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Accident Reconstructionists are people who devoted their careers to using their knowledge of physics and motion along with remains from accident scenes to determine the cause of the accident and how it could have been avoided. They also work with manufacturers to come up with ways to reduce injuries that occur from car accidents. Reconsturctionists use formulas and what they know to determine masses of the vehicle, impact location, rest position, post impact direction which can be found by studying tire marks and gouges in the road. The deceleration from impact to rest is found by looking at post impact braking, rotation, terrain, and contact with roadside brush. A Reconstructionist’s conclusions are very useful for car engineers, manufacturers and consumers. By studying accidents they have been able to come up with new safety features to help keep a person safe in the event of a collision. As we have already seen the seatbelt allows a person to be connected to the vehicle so they can decelerate at the same speed as the car and are the single most effective safety feature in reducing fatalities. Seatbelts allow the passenger to take advantage of the cars energy absorbing design. The shoulder strap of a seatbelt stretches to allow more time for a person to slow down but they also place a tremendous force on the chest. While the seatbelt helps in most cases sometimes it isn’t good enough and the driver is injured by the steering wheel.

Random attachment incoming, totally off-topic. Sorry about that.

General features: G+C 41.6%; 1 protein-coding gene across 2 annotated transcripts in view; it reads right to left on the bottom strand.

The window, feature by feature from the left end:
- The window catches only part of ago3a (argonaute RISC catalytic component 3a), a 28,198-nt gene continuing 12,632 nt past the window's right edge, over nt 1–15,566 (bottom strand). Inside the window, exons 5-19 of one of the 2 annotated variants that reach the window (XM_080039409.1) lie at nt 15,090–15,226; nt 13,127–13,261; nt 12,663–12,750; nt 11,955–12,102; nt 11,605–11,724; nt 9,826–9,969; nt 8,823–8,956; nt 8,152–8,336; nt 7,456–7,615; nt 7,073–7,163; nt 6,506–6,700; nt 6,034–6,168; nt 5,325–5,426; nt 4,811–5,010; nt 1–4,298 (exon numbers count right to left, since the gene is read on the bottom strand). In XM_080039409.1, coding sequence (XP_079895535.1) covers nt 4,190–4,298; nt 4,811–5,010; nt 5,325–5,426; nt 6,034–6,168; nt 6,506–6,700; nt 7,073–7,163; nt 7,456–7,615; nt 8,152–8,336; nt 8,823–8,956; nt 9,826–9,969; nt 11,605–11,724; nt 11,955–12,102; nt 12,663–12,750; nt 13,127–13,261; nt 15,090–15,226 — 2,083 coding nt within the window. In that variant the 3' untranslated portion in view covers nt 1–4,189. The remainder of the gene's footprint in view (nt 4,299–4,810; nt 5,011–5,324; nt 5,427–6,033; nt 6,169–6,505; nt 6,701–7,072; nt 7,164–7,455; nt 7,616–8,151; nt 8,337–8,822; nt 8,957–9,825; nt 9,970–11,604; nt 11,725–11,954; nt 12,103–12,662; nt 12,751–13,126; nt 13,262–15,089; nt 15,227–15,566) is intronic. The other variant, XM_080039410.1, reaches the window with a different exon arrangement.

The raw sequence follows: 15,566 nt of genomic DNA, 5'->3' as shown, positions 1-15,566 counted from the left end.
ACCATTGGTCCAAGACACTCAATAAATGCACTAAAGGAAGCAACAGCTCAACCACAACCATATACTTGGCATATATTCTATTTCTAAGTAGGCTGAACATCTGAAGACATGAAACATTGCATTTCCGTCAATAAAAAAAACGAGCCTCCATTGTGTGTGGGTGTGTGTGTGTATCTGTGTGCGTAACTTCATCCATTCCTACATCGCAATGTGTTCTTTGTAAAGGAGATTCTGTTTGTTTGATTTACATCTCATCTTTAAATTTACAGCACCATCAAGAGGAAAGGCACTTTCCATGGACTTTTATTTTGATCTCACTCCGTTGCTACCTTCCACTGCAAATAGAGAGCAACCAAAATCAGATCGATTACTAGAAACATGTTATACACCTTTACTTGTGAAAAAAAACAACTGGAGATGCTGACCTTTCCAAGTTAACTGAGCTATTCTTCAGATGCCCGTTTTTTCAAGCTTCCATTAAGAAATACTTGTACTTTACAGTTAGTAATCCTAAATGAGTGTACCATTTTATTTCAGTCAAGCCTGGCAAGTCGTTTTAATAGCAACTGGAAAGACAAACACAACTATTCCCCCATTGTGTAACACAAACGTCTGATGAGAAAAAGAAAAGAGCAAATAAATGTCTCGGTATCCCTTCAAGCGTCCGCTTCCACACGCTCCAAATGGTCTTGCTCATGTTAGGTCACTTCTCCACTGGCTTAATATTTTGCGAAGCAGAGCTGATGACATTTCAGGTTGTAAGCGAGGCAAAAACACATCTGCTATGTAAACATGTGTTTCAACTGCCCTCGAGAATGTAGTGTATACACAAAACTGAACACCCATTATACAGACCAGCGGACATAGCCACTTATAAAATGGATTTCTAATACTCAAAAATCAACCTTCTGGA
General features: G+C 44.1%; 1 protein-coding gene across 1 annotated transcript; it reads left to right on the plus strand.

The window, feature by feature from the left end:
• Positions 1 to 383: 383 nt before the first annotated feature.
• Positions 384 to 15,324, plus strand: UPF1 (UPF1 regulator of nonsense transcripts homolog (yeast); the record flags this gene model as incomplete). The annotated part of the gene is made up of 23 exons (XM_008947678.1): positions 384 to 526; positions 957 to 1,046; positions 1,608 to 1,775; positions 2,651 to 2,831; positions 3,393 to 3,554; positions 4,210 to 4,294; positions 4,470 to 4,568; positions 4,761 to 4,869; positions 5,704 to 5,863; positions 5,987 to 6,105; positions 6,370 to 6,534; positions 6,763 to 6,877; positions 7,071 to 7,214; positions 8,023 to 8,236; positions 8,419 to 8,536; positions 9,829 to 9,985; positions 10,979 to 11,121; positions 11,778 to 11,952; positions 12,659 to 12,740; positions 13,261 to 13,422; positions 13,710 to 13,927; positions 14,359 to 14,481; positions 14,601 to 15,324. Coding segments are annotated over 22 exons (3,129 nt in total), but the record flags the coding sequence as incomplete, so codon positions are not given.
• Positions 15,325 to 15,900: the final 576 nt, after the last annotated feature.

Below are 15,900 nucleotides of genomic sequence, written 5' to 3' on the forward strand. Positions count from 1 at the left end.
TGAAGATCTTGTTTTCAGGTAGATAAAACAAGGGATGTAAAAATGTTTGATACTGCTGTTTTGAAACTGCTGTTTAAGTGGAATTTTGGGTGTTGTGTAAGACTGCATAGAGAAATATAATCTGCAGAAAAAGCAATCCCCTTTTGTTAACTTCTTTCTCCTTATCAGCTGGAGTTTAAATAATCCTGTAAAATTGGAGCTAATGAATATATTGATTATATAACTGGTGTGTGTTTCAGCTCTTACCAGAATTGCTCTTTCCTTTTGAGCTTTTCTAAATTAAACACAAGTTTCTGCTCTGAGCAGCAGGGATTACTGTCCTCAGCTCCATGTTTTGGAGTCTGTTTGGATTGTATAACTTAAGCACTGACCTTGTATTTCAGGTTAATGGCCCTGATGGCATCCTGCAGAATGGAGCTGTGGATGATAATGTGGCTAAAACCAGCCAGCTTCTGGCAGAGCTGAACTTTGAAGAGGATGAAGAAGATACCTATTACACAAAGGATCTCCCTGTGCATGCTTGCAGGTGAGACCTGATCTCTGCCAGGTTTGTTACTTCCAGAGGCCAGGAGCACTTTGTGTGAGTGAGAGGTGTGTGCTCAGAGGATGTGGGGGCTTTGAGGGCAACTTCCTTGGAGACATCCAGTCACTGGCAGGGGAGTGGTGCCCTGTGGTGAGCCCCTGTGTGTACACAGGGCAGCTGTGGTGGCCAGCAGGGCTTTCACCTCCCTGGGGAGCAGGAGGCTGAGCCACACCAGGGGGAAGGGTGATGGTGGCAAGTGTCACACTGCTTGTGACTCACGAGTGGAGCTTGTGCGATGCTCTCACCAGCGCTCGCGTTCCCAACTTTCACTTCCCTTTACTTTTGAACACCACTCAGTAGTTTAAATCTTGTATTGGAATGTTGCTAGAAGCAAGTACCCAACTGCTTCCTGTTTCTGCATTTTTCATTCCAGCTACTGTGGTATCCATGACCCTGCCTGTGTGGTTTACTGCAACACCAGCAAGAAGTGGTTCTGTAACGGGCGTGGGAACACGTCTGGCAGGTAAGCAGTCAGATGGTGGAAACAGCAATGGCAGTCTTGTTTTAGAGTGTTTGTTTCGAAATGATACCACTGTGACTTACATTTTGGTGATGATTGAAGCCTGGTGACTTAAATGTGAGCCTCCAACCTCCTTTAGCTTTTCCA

After careful research engineers came up with airbags that in combination with a seatbelt can increase a passenger’s safety in a frontal collision. However airbags do not deploy in low impact collisions and roll rollovers because they would be of no help and may make matters worse. Sensors on the car detect a high rate of deceleration inside the passenger compartment and cause the airbag to deploy and within fractions of a second of being inflated it deflates. While inflated it prevents the head and chest of front seat occupants from striking the steering column, dashboard, and windshield. So airbags greatly reduce a person who is wearing a seatbelt and is involved in a head on collision from fatal injury.